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School discipline shows racial inequality

	Mark Dorosin

Mark Dorosin

Chapel Hill-Carrboro City Schools might be among the strongest in the state when it comes to racial equity, but community members stressed that there is still a lot of room for improvement at a forum Saturday.

The school discipline forum was organized by Chapel Hill-Carrboro Citizens Advocating for Racial Equity and co-sponsored by the Chapel Hill Town Council’s Justice in Action Committee.

A panel made up of local attorneys, law professors and school board officials discussed racial disparities and how discipline is administered in schools and the court system.

Only about 11 percent of CHCCS students are African-American. But in 2011, more than 60 percent of students suspended from school were African-American, said Mark Dorosin, a managing attorney for the UNC Center for Civil Rights, and a member of the Orange County Board of Commissioners.

And African-American students in North Carolina are far more likely to be suspended for relatively minor or subjective infractions — such as cellphone use, public displays of affection or disrespect, according to a report by the Civil Rights Project at the University of California, Los Angeles.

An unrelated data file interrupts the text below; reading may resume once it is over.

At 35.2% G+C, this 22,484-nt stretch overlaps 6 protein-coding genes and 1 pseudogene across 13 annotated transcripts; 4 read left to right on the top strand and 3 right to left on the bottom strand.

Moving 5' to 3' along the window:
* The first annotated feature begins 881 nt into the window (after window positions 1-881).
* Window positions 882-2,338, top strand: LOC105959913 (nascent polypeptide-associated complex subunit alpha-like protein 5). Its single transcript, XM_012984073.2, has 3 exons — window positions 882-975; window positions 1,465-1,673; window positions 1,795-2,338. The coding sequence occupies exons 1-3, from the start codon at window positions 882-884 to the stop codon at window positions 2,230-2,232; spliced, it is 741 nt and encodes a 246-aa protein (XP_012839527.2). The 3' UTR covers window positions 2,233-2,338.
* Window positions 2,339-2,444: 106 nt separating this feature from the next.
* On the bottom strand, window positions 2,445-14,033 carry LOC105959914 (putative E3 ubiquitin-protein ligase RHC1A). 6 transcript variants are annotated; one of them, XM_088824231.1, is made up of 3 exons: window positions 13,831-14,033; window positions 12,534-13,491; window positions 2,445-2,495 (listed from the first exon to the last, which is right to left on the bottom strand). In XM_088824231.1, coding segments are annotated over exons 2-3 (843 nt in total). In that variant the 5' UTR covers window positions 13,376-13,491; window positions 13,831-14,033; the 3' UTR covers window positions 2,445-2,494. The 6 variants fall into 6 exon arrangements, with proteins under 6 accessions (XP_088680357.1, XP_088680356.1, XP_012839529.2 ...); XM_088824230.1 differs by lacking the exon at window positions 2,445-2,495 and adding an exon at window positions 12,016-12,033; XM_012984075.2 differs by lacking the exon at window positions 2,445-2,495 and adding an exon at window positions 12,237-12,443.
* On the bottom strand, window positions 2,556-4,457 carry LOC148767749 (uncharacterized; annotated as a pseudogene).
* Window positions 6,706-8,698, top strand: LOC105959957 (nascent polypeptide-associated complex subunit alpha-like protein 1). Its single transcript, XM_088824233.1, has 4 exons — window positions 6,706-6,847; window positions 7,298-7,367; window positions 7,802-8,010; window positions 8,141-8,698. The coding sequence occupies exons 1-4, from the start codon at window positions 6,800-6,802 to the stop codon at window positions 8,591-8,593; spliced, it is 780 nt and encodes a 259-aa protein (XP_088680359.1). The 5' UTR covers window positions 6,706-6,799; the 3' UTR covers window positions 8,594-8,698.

“These inequalities prevent all of us from reaching our collective potential as a community,” Dorosin said.

CHCCS’s numbers are better than the state average, said Jason Langberg, an attorney for Advocates for Children’s Services, and a panelist at the forum.

“But of course, North Carolina is one of the worst in the country,” he said. “Being better than bad is not good enough.”

During the forum, panelists cited a 2011 U.S. Supreme Court decision as evidence that even in a community focused on equity, abuses still occur.

In that decision, justices determined a student at Chapel Hill’s Smith Middle School should have been read his Miranda Rights after a police officer came to the school to question him about a crime.

Panelists also spoke about the role of armed School Resource Officers. All middle and high schools in CHCCS have had armed officers since the 1990s.

Barbara Fedders, an assistant professor at the UNC School of Law, said the district’s current policy might give those officers too much free rein. For example, Fedders said officers can easily file charges against students.

“That might be a little too much discretion,” Fedders said.

She said even if a case is dismissed, a student’s job prospects, college applications and attempts to join the armed forces might be affected — especially because North Carolina is one of only two states that treats minors 16 years and older as adults.

“That’s pretty staggering and silly,” she said.

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